f16 at 1/asa speed gives gray. So you need f8 to f11 at 1/asa to get it looking white and bright.

    Maybe NASA needscto talk to some art photographers…

    @USteiner:

    The same exposure works for any lunar phase, so the lit portion always looks the same briteness This means all you need to know is the percent lit facing earth and the apparent lunar size. Phase of the moon and libration.

    http://aa.usno.navy.mil/faq/docs/moon_phases.php
    https://www-spof.gsfc.nasa.gov/stargaze/Smoon4.htm

    Nice video of libration effect here:

    https://en.wikipedia.org/wiki/Libration

    While total energy reflected is constant and libration doesn’t change that, the apparent size will change the intercept of that energy by the Earth.

    If you need precision beyond photography use adjusted for obvious optical changes, you will need to do your own research. I.e. 0.00001% error will not be found on discussion articles. That’s going to take things like change of reflective surface area as libration moves mountains and valleys in or out of the lunar disc visible, and changes in mare vs mountains visible at any libration.

  19. USteiner says:

    @oldbrew: Probably back to this then …

    Only if you can provide a translation from Magnitude into W/m². As this is not in sight, I‘ll give it a try in a different way.

    My interest stems from an über-green claim for a solar collector, which can also collect moonlight, insinuating “with output like at daytime”. This is obvious nonsense, but surprisingly my attempts to find data on the Lunar Constant – the energy flux of the sunlight reflected by the moon towards the earth – so far have failed.

    The Solar Constant for the moon is, on average, the same as for earth, taken here as 1367W/m². With an albedo of 0.12 as used in this thread the flux at the moon’s surface away from the moon is then 164W/m².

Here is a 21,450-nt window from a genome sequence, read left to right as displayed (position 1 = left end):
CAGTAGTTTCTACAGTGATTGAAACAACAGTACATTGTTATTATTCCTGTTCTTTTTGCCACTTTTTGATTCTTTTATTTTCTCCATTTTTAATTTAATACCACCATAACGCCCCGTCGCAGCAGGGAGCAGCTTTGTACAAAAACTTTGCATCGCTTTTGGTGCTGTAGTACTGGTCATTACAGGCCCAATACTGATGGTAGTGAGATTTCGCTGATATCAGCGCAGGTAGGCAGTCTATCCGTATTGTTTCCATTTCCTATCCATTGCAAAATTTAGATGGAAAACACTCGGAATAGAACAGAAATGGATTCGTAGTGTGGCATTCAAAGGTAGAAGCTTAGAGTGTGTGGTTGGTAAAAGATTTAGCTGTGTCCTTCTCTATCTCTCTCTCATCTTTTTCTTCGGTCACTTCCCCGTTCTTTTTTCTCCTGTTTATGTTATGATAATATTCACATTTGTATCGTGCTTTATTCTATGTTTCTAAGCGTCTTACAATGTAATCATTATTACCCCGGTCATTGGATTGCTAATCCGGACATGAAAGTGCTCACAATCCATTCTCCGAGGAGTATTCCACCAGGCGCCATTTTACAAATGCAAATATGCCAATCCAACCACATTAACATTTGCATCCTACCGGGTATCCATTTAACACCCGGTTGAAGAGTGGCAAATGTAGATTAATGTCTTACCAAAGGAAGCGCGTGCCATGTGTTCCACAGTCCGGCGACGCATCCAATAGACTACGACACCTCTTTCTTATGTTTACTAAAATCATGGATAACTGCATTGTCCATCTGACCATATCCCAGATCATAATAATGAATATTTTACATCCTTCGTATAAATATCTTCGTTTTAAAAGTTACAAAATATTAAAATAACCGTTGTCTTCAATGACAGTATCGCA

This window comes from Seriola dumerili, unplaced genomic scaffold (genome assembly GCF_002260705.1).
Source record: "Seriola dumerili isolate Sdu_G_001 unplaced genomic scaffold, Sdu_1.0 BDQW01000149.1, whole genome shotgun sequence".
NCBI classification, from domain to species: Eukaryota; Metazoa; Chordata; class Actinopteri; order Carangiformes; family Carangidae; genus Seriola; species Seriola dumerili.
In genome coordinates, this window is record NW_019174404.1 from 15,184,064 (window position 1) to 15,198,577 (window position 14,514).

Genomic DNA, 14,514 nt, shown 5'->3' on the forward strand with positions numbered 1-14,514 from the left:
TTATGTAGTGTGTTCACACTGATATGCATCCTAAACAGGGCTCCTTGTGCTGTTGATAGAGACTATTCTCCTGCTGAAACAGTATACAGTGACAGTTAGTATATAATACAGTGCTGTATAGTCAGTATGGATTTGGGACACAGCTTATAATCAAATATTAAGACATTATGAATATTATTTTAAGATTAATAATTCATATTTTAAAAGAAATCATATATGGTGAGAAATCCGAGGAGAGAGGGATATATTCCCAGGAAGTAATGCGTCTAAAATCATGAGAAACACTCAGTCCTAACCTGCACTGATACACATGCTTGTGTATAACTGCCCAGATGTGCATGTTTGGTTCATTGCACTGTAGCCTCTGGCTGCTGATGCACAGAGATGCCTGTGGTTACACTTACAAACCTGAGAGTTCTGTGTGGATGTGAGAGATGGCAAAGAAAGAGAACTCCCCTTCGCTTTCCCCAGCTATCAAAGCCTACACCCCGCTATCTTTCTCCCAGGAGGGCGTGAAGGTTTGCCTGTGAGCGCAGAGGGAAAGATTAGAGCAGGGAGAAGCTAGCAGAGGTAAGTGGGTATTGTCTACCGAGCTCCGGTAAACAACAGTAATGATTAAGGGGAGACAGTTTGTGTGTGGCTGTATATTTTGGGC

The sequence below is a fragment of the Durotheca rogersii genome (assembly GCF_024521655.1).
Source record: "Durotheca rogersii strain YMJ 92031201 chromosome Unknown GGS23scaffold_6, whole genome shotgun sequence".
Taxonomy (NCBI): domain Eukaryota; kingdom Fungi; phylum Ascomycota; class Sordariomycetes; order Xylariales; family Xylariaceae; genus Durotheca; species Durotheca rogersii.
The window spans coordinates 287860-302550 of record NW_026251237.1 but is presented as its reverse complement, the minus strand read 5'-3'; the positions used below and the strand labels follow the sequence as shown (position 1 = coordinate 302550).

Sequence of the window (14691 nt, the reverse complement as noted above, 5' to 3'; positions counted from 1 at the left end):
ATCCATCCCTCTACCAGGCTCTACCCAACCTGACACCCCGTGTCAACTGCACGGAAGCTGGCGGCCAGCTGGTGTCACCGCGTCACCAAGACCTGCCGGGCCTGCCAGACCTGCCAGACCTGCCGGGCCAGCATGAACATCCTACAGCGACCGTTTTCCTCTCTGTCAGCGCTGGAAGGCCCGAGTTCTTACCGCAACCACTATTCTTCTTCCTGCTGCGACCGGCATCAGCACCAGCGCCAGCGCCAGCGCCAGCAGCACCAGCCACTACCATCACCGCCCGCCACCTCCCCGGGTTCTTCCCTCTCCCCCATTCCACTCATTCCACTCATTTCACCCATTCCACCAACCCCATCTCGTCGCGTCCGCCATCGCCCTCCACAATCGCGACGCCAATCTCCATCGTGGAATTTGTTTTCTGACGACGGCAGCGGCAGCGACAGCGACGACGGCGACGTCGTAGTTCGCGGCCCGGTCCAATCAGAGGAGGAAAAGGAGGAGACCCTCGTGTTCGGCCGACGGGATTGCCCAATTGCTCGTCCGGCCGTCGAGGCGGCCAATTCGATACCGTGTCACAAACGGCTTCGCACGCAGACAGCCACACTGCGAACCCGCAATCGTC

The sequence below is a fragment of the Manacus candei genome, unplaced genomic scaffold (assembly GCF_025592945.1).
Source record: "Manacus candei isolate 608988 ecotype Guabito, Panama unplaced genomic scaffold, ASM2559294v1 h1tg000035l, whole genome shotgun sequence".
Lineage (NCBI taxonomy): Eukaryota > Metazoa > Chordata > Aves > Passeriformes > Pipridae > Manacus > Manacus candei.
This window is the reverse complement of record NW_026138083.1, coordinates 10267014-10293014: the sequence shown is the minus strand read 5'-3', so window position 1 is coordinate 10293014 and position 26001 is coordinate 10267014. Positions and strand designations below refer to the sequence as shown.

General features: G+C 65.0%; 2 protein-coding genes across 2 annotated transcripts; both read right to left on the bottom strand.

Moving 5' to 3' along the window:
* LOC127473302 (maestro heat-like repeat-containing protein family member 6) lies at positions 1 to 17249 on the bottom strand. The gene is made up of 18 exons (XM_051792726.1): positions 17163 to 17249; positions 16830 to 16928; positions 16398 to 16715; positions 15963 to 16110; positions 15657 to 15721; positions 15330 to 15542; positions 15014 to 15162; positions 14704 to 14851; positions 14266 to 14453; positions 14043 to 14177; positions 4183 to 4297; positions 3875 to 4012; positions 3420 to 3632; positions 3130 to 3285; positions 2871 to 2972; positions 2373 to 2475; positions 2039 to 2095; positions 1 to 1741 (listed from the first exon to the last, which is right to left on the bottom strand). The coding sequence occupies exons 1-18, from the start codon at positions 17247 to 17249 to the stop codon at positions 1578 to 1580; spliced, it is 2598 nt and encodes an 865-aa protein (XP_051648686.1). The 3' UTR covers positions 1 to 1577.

Looking at the moon at e.g. full moon, you find that the center is as bright as the edges. (If the moon were a Lambertian reflector, the intensity would dim toward the edges). I take this to justify the assumption that every part of moon’s surface is radiating into every direction of space with those 164W/m².

    (and as @E.M.Smith has just pointed out, photographic experience suggests that this is also valid for other moon phases for the lit portion).

    Hence, with:
    mr = moon-radius = 1738km
    emd = earth-moon-distance = 384400 km

    the radiation arriving at the outer atmosphere of the earth would be reduced by the ratio of the moon surface to the surface of a sphere with radius emd, or:
    moon surface / emd-surface = 4 pi mr^2 / 4 pi emd^2 = (mr / emd)^2 = 2.04 * 10^-5

    Multiplying with 164W/m² gives 3.4 mW/m² (that is milli-Watt!). With that the Lunar Constant is ~400000 times smaller than the Solar Constant.

    As an aside: (http://onlinelibrary.wiley.com/doi/10.1029/2011JE003987/full )
    The hottest and coldest temps measured on moon are +100°C (boiling water for earth) and 100K. The first amounts to a thermal radiation of ~1000W/m², the second for ~5W/m². Even on the cold end there is more energy coming to earth than from the reflected light. It still feels cold during the night :-).

    Well, did I make a mistake? Anyone with better numbers?

  20. oldbrew says:

    The Moon also receives ‘earthshine’.
    http://en.wikipedia.org/wiki/Planetshine#Earthshine

    ‘It should be pointed out that as we reach new Moon, earthshine becomes a factor. Someone on the Moon sees a “full Earth” when we see a new Moon. As seen from the Moon, our Earth would look about 100x brighter than our full Moon. This is because of the Earth’s larger size and higher albedo. Imagine being on the Moon and seeing a full earthrise at magnitude –17.7, with earthlight dimly illuminating and casting shadows on the lunar scenery.’

    http://www.asterism.org/tutorials/tut26-1.htm

  21. oldbrew says:

    The moon is a harsh mistress—gravitational impacts on NSLS-II
    October 19, 2017

    Night and day, as the moon orbits around earth and the earth around the sun, the gravitational forces of these celestial bodies pull on the earth. This pulling force is what causes the earth’s sea levels to rise and fall, a phenomenon we call the “tides.” But did you know that land, too, experiences a tide?

    Read more at: http://phys.org/news/2017-10-moon-harsh-mistressgravitational-impacts-nsls-ii.html